Your grit has to translate into action, and unless you have a few extraordinarily wealthy friends ready to write huge checks, you’re going to need a plan. Clients are often surprised by how specific a campaign plan is—but the fact is that without specific, measurable, ambitious, and realistic goals and timeline, your development team is going to have trouble finding their footing. And it’s not only for the staff—it’s for your biggest donors. If you’re asking a donor for $50,000, $100,000, $1,000,000 or more, you’re not just inviting them to the play, you’re showing them the script and the stage directions. Since many high-capacity donors are experienced investors, they appreciate seeing the goals and finding the right spot for themselves in the broader vision, perhaps even taking ownership of some part of the overall goal. Having a plan will help you and your staff, but it will also help donors see their place in the campaign and assure them of your ability to be successful.
4) THE CASE STATEMENT
This is where your grit finds its voice—where passion and vision meet the reality of your persistence and effectiveness. This isn’t just painting a pretty picture. You need to show your donors that you can execute, that you can make the picture a reality. And you need to show your donors that it matters that you make that picture a reality: your mission matters, and the world is worse off if this campaign isn’t successful. Remember that you’re not asking for operating funds here—you’re making a major capital or program investment that will make a huge difference in your effectiveness, which means a huge difference in your community, the world, the lives of your constituents, and so on. So make sure you craft both a clear and passionate vision—and proof of competence—to tell your prospective donors that your grand goal is realistic and worthy of their support.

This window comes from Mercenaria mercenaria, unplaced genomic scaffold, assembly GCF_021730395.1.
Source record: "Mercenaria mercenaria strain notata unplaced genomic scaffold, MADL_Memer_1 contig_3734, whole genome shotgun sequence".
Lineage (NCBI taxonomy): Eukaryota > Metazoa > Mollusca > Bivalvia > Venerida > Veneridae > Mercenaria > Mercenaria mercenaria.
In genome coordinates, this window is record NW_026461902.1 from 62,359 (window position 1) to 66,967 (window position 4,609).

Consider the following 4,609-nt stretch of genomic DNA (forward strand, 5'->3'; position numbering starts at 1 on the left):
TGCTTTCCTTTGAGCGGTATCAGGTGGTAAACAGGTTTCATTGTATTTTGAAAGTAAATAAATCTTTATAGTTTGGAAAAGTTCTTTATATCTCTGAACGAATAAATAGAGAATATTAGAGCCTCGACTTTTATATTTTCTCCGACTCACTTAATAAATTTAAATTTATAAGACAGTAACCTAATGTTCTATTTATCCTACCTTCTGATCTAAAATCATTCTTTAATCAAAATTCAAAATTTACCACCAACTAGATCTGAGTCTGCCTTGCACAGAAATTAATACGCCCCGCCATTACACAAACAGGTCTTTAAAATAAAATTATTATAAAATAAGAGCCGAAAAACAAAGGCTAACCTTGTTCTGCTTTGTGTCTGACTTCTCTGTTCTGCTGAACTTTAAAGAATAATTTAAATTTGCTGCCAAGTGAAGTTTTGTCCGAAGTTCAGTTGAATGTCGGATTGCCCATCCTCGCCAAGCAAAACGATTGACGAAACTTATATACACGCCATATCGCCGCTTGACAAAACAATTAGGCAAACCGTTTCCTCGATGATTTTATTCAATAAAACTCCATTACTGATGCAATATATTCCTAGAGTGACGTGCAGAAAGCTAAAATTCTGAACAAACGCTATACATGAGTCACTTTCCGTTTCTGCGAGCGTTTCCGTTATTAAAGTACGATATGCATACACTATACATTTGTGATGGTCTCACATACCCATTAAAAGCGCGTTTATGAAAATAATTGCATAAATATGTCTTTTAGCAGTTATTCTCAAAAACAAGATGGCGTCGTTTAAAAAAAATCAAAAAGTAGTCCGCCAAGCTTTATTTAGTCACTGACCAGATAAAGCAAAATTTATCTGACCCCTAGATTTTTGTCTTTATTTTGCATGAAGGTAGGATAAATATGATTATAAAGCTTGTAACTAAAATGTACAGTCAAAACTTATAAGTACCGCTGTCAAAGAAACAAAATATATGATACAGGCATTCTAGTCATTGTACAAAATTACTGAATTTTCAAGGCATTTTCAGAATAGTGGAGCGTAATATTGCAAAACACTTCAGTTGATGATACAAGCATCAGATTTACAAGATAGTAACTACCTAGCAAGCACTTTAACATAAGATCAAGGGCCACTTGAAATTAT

Grit includes—in fact requires—the readiness to take risks. If you want to raise $10 million or $20 million, you can’t just put a number up on a whiteboard and tell your existing development team to go get it. You have to invest some resources into raising that money. You can’t spend the same amount of time and money as you currently are spending on development and expect a much greater return. For my clients who have executed successful campaigns in the past, this is a no-brainer, but it sometimes surprises those looking at the possibility of a campaign for the first time.
There is an intensity to a capital campaign that goes beyond normal annual fundraising. The goals—and the asks—are bigger. The timeline is essential. The stakes are higher, and the tone and tempo change.
That’s why I say—even in light of all the necessary work of feasibility studies and strategic planning—that a capital campaign is a “grit-check” for your organization. Vision is essential, but without the passion and drive to meet the challenge that a campaign presents, embarking on one could be a bad idea. It can even be disastrous.